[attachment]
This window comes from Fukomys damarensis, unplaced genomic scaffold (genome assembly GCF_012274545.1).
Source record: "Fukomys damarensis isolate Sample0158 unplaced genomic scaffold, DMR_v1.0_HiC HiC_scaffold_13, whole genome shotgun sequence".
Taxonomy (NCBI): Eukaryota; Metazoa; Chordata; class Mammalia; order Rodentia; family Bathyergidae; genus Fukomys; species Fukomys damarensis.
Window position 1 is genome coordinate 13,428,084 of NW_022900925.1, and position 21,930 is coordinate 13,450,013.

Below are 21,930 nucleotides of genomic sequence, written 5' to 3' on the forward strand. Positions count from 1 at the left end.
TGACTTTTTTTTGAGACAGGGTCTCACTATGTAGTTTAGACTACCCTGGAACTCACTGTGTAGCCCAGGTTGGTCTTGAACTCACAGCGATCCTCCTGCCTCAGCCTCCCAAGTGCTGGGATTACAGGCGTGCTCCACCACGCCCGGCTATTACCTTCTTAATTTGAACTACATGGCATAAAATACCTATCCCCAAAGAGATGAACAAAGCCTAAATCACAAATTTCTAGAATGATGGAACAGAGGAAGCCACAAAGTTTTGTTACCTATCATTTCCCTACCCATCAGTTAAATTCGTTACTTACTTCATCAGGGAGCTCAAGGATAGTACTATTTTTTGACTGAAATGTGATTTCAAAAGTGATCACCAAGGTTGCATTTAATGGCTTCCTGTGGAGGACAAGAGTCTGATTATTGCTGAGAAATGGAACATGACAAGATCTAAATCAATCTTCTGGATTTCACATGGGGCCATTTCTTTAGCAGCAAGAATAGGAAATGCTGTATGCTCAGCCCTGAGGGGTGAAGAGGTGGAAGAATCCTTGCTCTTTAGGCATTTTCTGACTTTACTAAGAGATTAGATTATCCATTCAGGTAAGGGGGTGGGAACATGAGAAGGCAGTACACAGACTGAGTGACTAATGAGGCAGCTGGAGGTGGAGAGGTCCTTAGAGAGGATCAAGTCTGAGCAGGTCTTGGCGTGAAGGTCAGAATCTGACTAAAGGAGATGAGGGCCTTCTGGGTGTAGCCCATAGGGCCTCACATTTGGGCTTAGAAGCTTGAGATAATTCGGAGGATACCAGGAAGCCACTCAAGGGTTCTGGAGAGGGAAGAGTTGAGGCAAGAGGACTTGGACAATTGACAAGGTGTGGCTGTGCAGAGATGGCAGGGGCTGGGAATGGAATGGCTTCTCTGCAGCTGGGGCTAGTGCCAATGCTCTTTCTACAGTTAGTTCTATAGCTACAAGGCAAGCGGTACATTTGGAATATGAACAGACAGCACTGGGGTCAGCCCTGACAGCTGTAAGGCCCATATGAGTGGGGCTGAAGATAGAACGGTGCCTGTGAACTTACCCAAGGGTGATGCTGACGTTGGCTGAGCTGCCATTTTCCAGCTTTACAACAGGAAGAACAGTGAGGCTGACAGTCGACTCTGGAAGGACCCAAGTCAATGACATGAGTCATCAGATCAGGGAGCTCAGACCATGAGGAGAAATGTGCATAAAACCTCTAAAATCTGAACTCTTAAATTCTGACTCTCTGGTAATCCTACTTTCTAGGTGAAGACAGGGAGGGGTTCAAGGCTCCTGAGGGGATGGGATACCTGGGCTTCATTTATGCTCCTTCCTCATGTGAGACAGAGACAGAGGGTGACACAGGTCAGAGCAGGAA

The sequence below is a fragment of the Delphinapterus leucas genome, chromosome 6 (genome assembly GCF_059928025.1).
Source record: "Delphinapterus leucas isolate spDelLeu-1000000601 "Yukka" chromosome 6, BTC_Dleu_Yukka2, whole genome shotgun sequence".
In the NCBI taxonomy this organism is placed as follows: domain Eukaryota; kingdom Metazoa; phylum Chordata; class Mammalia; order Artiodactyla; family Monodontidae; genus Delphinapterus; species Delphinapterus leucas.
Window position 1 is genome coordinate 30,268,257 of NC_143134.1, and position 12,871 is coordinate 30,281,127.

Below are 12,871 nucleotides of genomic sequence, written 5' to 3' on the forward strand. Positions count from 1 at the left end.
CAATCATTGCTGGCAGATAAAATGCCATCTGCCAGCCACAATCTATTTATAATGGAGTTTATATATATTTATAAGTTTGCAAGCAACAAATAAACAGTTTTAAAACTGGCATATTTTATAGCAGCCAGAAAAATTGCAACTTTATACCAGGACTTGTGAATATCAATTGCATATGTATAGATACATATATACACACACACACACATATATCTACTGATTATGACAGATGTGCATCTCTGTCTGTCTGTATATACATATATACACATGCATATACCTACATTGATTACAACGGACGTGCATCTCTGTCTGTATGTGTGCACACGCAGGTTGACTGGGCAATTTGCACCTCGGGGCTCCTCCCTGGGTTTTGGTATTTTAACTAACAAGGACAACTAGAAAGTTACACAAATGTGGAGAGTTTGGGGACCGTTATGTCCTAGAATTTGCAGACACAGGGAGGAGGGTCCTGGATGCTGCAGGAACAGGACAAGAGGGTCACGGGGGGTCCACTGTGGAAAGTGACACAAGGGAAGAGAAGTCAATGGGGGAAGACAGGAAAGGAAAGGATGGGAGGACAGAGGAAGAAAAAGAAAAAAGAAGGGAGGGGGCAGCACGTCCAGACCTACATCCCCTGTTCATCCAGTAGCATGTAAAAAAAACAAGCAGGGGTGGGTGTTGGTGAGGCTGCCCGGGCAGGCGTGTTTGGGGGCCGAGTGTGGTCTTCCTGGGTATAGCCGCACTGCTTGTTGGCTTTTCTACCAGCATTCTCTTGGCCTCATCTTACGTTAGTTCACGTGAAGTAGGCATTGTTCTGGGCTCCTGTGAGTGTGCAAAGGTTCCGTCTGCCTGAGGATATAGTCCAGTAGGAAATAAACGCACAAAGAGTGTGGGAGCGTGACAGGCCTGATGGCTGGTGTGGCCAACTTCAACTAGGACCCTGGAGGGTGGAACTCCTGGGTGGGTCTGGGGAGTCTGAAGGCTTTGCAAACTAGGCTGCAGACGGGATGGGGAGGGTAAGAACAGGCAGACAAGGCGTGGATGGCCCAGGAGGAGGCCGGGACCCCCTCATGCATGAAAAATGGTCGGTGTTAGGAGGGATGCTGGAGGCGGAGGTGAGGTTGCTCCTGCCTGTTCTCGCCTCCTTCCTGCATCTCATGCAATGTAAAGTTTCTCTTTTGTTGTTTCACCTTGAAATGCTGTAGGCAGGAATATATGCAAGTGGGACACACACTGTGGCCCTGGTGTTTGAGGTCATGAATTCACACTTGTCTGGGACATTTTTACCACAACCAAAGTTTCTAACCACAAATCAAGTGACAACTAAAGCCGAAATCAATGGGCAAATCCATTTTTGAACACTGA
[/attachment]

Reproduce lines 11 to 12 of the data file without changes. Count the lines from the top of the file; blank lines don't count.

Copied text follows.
Below are 12,871 nucleotides of genomic sequence, written 5' to 3' on the forward strand. Positions count from 1 at the left end.
CAATCATTGCTGGCAGATAAAATGCCATCTGCCAGCCACAATCTATTTATAATGGAGTTTATATATATTTATAAGTTTGCAAGCAACAAATAAACAGTTTTAAAACTGGCATATTTTATAGCAGCCAGAAAAATTGCAACTTTATACCAGGACTTGTGAATATCAATTGCATATGTATAGATACATATATACACACACACACACATATATCTACTGATTATGACAGATGTGCATCTCTGTCTGTCTGTATATACATATATACACATGCATATACCTACATTGATTACAACGGACGTGCATCTCTGTCTGTATGTGTGCACACGCAGGTTGACTGGGCAATTTGCACCTCGGGGCTCCTCCCTGGGTTTTGGTATTTTAACTAACAAGGACAACTAGAAAGTTACACAAATGTGGAGAGTTTGGGGACCGTTATGTCCTAGAATTTGCAGACACAGGGAGGAGGGTCCTGGATGCTGCAGGAACAGGACAAGAGGGTCACGGGGGGTCCACTGTGGAAAGTGACACAAGGGAAGAGAAGTCAATGGGGGAAGACAGGAAAGGAAAGGATGGGAGGACAGAGGAAGAAAAAGAAAAAAGAAGGGAGGGGGCAGCACGTCCAGACCTACATCCCCTGTTCATCCAGTAGCATGTAAAAAAAACAAGCAGGGGTGGGTGTTGGTGAGGCTGCCCGGGCAGGCGTGTTTGGGGGCCGAGTGTGGTCTTCCTGGGTATAGCCGCACTGCTTGTTGGCTTTTCTACCAGCATTCTCTTGGCCTCATCTTACGTTAGTTCACGTGAAGTAGGCATTGTTCTGGGCTCCTGTGAGTGTGCAAAGGTTCCGTCTGCCTGAGGATATAGTCCAGTAGGAAATAAACGCACAAAGAGTGTGGGAGCGTGACAGGCCTGATGGCTGGTGTGGCCAACTTCAACTAGGACCCTGGAGGGTGGAACTCCTGGGTGGGTCTGGGGAGTCTGAAGGCTTTGCAAACTAGGCTGCAGACGGGATGGGGAGGGTAAGAACAGGCAGACAAGGCGTGGATGGCCCAGGAGGAGGCCGGGACCCCCTCATGCATGAAAAATGGTCGGTGTTAGGAGGGATGCTGGAGGCGGAGGTGAGGTTGCTCCTGCCTGTTCTCGCCTCCTTCCTGCATCTCATGCAATGTAAAGTTTCTCTTTTGTTGTTTCACCTTGAAATGCTGTAGGCAGGAATATATGCAAGTGGGACACACACTGTGGCCCTGGTGTTTGAGGTCATGAATTCACACTTGTCTGGGACATTTTTACCACAACCAAAGTTTCTAACCACAAATCAAGTGACAACTAAAGCCGAAATCAATGGGCAAATCCATTTTTGAACACTGA